The West Baton Rouge Animal Shelter relies on volunteers to provide extra love and care for its furry residents and expects the animal shelter expansion to allow for more volunteerism.

The shelter superintendent, supervisor, front office manager and two animal control officers are typically busy handling day-to-day duties like cleaning, medicating, vet and surgery appointments, picking up animals or dealing with the public.

“We don't really have time to interact with the animals as often as we need to,” Jackie Fellows, the West Baton Rouge Parish Shelter Supervisor said of the 17 dogs and up to 12 cat kennels that are often full, especially in the summer mating season.

Walking dogs is the easiest way volunteers can help. The activity helps the animals socialize and in turn, become more "adoptable."

“Dog walking is really helpful because it decreases their energy, especially with the cold weather--the dogs are frisky,” Fellows said. The current facility doesn't have play yards, though some will be included in the expansion.

An overly-energetic dog may displease someone looking to adopt, even when it isn’t the true nature of the dog, she said.

Yard photography for the dog’s adoption description will be another way to volunteer in the future when the new facility is complete. Taking photos of the animals is a "two to three person job because you need a wrangler to keep the animal on the table and someone behind catching their attention" Fellows said. Volunteers interested in writing and videography are also needed to help with adoption descriptions and videos.

For those looking to bring volunteering closer to home, fostering is an essential function of volunteers at the shelter.

Additional volunteering activities include giving the animals baths, doing and folding laundry, and keeping the yards clean. Advocating adoption by sharing and liking posts on their Facebook and Instagram is an easy way anyone can help the shelter.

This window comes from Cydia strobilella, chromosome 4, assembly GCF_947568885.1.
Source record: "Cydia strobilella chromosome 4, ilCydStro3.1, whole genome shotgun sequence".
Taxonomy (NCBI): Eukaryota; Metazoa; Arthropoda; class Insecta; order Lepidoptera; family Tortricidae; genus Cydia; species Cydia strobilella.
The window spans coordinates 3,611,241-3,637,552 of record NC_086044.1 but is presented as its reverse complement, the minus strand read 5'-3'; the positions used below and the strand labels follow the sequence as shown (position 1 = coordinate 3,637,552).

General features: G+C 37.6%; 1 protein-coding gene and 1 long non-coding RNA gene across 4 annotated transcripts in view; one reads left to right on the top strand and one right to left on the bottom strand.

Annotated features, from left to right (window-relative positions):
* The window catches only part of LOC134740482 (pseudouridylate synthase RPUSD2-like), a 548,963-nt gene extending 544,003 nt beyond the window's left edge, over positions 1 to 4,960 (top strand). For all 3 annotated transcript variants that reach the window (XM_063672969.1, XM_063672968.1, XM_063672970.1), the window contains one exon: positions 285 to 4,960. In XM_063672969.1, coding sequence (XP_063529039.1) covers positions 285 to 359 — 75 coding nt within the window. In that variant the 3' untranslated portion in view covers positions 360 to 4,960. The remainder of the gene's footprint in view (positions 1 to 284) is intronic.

The staff can give those who regularly volunteer more duties once they learn the flow and the rules. For example, though cat cleaning and cuddling is an easy task, it’s vital to follow the right steps. Following sanitary procedures and understanding that cat cuddling is limited so only a couple are held means the cats won’t get sick from cross-contamination.

Volunteers should set up an appointment so the staff knows if to reschedule and when to expect them, though they may stay as long as they want. On the scheduled date and time, volunteers should be ready to go after a small orientation and after obtaining a list. Volunteers must be ages 18+ until construction is complete, however, the shelter is hoping for kid volunteer days in the future.

Once the $148,000 adoption center is built, “the public will go there to volunteer because those dogs and cats will already be up for adoption,” after being spayed, neutered, microchipped and socialized, Fellows said. Lost animals would be held in the original building where more experienced volunteers will be placed.

Though the construction for expansion will be done in July, the dog kennels are full at the WBR Shelter. If interested in adopting, send an email to adoptions@wbrcouncil.org.

Staff writer

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